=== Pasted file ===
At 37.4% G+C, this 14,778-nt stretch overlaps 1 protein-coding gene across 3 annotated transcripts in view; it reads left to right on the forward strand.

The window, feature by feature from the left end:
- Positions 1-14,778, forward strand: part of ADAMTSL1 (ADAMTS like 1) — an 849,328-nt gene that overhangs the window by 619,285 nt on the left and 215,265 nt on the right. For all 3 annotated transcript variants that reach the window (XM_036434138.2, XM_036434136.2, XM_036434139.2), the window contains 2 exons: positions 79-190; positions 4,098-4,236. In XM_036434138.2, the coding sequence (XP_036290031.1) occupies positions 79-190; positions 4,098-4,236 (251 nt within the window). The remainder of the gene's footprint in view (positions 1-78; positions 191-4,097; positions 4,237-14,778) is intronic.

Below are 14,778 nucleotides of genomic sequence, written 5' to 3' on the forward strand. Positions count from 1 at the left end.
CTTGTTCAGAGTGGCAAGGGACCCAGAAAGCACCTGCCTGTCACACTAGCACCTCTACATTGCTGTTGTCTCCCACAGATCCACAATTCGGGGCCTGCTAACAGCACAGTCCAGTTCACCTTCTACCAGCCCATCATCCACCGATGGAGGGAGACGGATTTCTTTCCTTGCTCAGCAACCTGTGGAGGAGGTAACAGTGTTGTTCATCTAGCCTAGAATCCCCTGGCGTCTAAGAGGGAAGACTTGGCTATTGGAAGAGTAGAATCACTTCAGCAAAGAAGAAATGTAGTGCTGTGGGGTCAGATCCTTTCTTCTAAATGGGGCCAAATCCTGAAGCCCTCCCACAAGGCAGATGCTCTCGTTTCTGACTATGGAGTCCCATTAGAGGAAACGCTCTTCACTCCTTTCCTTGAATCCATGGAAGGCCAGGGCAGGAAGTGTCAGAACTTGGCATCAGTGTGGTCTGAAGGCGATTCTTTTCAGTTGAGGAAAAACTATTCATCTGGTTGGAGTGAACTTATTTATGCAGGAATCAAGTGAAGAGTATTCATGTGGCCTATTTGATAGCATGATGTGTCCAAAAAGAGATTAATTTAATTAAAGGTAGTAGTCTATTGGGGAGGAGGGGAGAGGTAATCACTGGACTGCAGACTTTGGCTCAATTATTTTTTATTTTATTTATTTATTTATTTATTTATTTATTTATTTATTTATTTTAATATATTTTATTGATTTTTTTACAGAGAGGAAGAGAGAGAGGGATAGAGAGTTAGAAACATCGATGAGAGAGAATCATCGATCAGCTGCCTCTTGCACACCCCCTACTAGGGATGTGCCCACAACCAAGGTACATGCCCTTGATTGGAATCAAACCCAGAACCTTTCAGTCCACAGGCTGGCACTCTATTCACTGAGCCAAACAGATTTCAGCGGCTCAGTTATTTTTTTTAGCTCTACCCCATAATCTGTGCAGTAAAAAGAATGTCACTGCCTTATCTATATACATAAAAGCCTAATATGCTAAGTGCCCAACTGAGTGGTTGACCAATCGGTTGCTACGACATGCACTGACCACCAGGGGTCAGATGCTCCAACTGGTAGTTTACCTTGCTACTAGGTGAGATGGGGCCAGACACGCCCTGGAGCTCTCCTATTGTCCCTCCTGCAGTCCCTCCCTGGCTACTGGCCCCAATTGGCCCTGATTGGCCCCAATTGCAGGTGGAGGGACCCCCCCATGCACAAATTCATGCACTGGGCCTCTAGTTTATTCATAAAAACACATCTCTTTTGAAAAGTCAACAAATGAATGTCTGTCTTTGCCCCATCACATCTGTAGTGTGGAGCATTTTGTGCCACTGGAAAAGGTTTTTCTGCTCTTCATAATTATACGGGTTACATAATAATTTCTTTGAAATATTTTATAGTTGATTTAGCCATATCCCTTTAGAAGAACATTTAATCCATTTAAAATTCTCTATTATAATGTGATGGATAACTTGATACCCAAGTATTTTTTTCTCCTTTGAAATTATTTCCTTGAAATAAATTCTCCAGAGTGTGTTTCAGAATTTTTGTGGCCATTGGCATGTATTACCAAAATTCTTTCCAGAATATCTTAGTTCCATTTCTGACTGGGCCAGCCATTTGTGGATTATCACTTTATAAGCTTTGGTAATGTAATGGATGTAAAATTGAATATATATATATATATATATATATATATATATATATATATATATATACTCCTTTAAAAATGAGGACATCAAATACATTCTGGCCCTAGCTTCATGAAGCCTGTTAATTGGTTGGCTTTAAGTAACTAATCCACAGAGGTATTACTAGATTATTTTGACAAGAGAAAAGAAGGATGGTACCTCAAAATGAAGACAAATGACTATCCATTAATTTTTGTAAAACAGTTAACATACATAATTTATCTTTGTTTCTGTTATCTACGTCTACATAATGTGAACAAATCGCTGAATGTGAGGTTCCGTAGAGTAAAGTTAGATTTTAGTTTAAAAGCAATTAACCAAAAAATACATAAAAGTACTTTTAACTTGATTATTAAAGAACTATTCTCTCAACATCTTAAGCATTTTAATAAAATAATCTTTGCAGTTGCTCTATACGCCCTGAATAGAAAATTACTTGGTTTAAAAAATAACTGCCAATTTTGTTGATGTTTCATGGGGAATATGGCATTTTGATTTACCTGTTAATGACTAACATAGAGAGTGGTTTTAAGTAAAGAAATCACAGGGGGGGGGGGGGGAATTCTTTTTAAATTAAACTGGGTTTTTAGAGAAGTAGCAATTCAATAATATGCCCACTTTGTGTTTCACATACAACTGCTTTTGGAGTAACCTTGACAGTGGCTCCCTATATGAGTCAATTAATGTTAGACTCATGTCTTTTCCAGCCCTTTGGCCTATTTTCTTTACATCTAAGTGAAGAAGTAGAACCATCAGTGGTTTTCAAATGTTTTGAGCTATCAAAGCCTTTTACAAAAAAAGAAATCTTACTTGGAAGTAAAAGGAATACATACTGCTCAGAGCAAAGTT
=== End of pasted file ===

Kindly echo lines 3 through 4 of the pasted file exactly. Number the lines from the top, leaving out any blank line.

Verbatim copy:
- Positions 1-14,778, forward strand: part of ADAMTSL1 (ADAMTS like 1) — an 849,328-nt gene that overhangs the window by 619,285 nt on the left and 215,265 nt on the right. For all 3 annotated transcript variants that reach the window (XM_036434138.2, XM_036434136.2, XM_036434139.2), the window contains 2 exons: positions 79-190; positions 4,098-4,236. In XM_036434138.2, the coding sequence (XP_036290031.1) occupies positions 79-190; positions 4,098-4,236 (251 nt within the window). The remainder of the gene's footprint in view (positions 1-78; positions 191-4,097; positions 4,237-14,778) is intronic.

Below are 14,778 nucleotides of genomic sequence, written 5' to 3' on the forward strand. Positions count from 1 at the left end.